LORD  BYRON  and  his  TIMES
Documents Biography Criticism

Memoir of John Murray
Caroline Norton to John Murray, 31 October 1840

Vol. 1 Contents
Chapter I.
Chapter II.
Chapter III.
Chapter IV.
Chapter V.
Chapter VI.
Chapter VII.
Chapter VIII.
Chapter IX.
Chapter X.
Chapter XI.
Chapter XII.
Chapter XIII.
Chapter XIV.
Chapter XV.
Chapter XVI.
Chapter XVII.
Chapter XVIII.
Chapter XIX.
Vol. 2 Contents
Chap. XX.
Chap. XXI.
Chap. XXII.
Chap. XXIII.
Chap. XXIV.
Chap. XXV.
Chap. XXVI.
Chap. XXVII.
Chap. XXIX.
Chap. XXX.
Chap. XXXI.
Chap. XXXII.
Chap. XXXIV.
Chap. XXXV.
Chap. XXXVI.
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Produced by CATH
24 Bolton Street, October 31st, 1840.
Dear Sir,

I ought to have thanked you from Ventnor, instead of waiting till my return to town, for your kindness in sending me an early copy of the Quarterly, containing all that comfortable flattery respecting ‘The Dream.’ I assure you I felt almost ashamed at seeing my name “first on the list called over”; but very grateful for the indulgent spirit in which the article was written, and would be glad to know to which of your Slaves of the Lamp I stand indebted. I was conscious of the egoism of the volume when I saw, collected into that form, the many scattered occasional pieces, added to the principal poem. I hope to do better yet, and will carefully avoid any faults that have been pointed out.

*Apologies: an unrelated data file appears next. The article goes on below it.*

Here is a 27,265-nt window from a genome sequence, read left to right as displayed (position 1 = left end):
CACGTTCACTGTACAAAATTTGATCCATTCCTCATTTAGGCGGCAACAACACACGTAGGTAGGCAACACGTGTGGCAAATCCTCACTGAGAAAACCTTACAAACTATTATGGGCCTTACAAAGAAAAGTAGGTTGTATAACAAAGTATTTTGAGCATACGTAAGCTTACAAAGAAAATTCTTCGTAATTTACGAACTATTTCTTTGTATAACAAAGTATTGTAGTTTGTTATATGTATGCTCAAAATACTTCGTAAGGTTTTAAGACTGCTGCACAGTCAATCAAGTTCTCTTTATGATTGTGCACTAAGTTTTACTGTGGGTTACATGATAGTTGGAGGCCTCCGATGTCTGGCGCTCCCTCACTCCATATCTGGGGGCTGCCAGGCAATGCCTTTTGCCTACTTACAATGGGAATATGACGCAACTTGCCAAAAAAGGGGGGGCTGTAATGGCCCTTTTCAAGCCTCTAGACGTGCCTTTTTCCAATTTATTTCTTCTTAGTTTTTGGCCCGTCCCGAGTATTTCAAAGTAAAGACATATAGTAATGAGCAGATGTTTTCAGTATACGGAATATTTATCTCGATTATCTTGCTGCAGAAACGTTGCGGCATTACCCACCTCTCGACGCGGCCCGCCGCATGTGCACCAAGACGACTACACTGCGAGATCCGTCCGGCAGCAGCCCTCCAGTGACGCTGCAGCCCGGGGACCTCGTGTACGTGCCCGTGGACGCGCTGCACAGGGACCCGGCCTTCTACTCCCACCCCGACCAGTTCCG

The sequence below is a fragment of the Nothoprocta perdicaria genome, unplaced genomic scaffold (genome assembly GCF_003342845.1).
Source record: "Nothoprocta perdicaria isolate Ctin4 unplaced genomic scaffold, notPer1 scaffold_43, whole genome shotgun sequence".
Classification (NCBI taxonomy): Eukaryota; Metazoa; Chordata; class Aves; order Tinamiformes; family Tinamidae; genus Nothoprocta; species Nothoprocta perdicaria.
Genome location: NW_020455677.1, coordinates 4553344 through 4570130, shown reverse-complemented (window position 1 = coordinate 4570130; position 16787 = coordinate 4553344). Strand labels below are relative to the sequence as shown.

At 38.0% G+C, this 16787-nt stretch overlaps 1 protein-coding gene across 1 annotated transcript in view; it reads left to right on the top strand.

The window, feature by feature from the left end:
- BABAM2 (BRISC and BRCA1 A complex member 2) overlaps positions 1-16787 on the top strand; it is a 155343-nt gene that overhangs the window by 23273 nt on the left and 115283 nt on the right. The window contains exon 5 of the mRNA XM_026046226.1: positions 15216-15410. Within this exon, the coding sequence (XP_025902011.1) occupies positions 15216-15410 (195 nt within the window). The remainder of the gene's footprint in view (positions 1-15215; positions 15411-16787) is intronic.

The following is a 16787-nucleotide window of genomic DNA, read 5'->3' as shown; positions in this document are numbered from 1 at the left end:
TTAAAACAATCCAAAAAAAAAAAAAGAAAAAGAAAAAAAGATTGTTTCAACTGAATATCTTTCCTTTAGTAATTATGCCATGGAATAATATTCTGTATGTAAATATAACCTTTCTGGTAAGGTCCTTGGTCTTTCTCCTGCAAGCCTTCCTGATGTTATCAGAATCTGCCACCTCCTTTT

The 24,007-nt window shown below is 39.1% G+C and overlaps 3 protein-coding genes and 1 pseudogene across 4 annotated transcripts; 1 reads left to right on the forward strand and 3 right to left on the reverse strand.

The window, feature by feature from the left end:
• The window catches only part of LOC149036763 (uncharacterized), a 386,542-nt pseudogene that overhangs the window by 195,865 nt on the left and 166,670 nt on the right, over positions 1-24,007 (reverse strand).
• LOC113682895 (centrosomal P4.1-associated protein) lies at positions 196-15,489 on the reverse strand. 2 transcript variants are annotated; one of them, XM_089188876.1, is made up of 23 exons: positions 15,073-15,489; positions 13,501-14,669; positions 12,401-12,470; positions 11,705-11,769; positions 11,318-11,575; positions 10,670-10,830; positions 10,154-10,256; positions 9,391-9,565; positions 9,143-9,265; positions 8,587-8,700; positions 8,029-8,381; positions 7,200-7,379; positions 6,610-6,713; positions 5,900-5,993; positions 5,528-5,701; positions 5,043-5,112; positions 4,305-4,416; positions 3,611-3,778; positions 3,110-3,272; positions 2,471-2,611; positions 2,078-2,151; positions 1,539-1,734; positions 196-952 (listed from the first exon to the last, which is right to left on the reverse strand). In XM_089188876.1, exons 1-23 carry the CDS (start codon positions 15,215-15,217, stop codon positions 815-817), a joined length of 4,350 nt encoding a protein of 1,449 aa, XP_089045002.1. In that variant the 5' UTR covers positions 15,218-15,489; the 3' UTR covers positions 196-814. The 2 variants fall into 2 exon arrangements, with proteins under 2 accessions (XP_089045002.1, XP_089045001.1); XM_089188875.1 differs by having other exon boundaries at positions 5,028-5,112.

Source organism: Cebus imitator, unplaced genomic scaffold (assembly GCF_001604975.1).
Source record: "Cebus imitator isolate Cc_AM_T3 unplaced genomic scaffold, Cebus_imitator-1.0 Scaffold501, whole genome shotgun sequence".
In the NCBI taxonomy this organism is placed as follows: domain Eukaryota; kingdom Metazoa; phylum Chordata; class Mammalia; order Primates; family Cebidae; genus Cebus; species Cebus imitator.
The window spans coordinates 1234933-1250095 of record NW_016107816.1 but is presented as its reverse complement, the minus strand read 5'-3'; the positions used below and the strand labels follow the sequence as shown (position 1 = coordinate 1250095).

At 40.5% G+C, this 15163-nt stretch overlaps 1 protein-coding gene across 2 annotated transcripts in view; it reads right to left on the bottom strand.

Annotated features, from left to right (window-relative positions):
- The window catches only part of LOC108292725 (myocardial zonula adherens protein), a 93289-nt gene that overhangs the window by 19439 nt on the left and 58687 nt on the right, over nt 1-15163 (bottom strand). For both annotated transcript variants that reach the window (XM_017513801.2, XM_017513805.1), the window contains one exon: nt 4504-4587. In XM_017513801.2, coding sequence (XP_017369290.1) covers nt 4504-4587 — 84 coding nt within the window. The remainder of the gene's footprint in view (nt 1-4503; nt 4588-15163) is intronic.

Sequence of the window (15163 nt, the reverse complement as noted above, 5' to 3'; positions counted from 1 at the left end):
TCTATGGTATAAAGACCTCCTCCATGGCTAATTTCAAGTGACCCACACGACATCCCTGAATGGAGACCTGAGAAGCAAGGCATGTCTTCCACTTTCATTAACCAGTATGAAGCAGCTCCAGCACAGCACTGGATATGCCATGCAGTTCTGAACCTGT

As to V., you have of course been made aware that she is since engaged to be married, to Mr. C , a very handsome, agreeable, well-informed clergyman (as I hear).* Now as she is forty, nothing shall persuade me that the proposal and the marriage are not the result of the Review; all the single ladies noticed in that article should instantly think of changing their names, retaining merely the floral name allotted to them in the Quarterly. I half wish I could change mine (especially since Mrs. Erskine Norton has ingeniously taken to playing at being me to all the publishers), but I dare say I should not change it to my satisfaction at this time of day; though I want ten years of “V.” and “V.” is very little, and very lame, and has not (as I am credibly informed) nearly such a straight nose as I have.

Her poetry is wonderful; I hardly believed it was a woman’s at first.

If the author of the article knew Lady E. Wortley he

* The lady in question wrote to Mr. Lockhart: “Two things have happened to me in one day which I never dreamed of. My Poems have been reviewed in the Quarterly, and I have received a proposal of marriage.”

would be too much in love with her to be able to laugh at her. She is the truest, simplest woman that ever was bit by romance; but you are an infidel, and don’t believe in women, because your
Byron wrote some clever lines against the sex—yet how was so profligate a man to know good women?

Not that I defend my lady’s high-flown language and “starry sublimities” at all times; but she is so gentle and earnest and real, that I felt a little unhappy when I read the review. Poisoned daggers are a joke to being laughed at in the Quarterly!

Believe me, Dear Sir,
Yours very truly obliged,
Caroline Norton.